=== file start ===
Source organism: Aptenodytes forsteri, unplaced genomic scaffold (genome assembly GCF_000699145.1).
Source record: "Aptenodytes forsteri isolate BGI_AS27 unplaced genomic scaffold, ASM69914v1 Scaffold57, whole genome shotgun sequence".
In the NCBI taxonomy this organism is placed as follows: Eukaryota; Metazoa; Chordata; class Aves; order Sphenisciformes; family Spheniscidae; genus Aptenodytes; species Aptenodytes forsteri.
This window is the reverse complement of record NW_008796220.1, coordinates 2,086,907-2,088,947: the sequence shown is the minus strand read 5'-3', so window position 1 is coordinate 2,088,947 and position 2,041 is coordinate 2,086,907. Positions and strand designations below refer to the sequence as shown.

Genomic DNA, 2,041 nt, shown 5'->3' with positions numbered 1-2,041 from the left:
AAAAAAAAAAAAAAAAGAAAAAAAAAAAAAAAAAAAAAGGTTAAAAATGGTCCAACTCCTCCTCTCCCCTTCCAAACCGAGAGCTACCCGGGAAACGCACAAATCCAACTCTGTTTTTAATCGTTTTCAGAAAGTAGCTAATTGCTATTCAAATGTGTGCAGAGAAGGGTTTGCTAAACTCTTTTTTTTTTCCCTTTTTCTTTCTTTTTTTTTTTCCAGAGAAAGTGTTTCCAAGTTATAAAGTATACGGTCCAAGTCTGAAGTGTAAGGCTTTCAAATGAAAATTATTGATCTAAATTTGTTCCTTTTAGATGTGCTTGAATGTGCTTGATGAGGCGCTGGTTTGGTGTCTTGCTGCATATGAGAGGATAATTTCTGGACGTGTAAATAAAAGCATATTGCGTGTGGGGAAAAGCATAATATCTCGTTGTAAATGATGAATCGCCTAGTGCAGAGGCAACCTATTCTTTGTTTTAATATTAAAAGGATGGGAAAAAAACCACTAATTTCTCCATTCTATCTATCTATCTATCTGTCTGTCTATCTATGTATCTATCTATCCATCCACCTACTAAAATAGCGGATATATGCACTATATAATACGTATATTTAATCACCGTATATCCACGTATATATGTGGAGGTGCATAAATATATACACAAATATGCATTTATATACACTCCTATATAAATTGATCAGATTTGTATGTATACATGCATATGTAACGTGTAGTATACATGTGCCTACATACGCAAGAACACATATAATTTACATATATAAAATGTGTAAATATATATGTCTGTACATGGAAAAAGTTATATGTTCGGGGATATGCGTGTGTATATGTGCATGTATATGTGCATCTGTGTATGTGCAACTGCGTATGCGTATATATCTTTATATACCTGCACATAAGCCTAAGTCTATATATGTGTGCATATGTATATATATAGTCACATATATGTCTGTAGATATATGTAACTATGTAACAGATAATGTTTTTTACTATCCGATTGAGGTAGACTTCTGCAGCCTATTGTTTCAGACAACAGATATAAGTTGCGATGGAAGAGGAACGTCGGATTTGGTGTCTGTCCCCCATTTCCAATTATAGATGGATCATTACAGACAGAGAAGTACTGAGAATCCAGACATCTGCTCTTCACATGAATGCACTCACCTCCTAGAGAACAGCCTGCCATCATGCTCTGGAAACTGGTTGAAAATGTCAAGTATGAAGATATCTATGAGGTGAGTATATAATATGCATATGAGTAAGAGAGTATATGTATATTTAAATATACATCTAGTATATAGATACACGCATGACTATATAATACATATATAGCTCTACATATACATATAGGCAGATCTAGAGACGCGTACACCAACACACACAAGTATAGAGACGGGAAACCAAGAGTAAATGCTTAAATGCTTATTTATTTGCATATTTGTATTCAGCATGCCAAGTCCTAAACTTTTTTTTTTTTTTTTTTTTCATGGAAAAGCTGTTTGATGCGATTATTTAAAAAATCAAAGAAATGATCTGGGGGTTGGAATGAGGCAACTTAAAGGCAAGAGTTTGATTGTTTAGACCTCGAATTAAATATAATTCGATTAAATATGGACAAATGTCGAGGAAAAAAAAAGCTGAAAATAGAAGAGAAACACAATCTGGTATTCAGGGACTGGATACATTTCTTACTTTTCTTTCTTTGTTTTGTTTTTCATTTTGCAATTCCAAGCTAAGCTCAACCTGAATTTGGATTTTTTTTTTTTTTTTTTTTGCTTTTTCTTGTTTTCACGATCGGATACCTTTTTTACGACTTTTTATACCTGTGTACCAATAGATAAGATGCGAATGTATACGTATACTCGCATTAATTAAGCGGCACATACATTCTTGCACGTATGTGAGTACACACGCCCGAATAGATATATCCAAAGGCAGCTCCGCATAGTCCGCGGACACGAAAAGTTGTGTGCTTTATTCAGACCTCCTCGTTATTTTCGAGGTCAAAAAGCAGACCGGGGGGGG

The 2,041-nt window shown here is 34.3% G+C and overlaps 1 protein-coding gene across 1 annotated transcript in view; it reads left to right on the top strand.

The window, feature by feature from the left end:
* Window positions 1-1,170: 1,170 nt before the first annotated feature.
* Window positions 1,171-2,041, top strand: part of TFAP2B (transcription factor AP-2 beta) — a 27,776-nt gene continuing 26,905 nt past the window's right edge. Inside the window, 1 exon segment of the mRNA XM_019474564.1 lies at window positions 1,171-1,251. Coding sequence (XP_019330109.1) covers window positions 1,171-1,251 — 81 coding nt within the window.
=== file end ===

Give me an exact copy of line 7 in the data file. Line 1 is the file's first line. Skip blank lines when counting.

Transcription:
The 2,041-nt window shown here is 34.3% G+C and overlaps 1 protein-coding gene across 1 annotated transcript in view; it reads left to right on the top strand.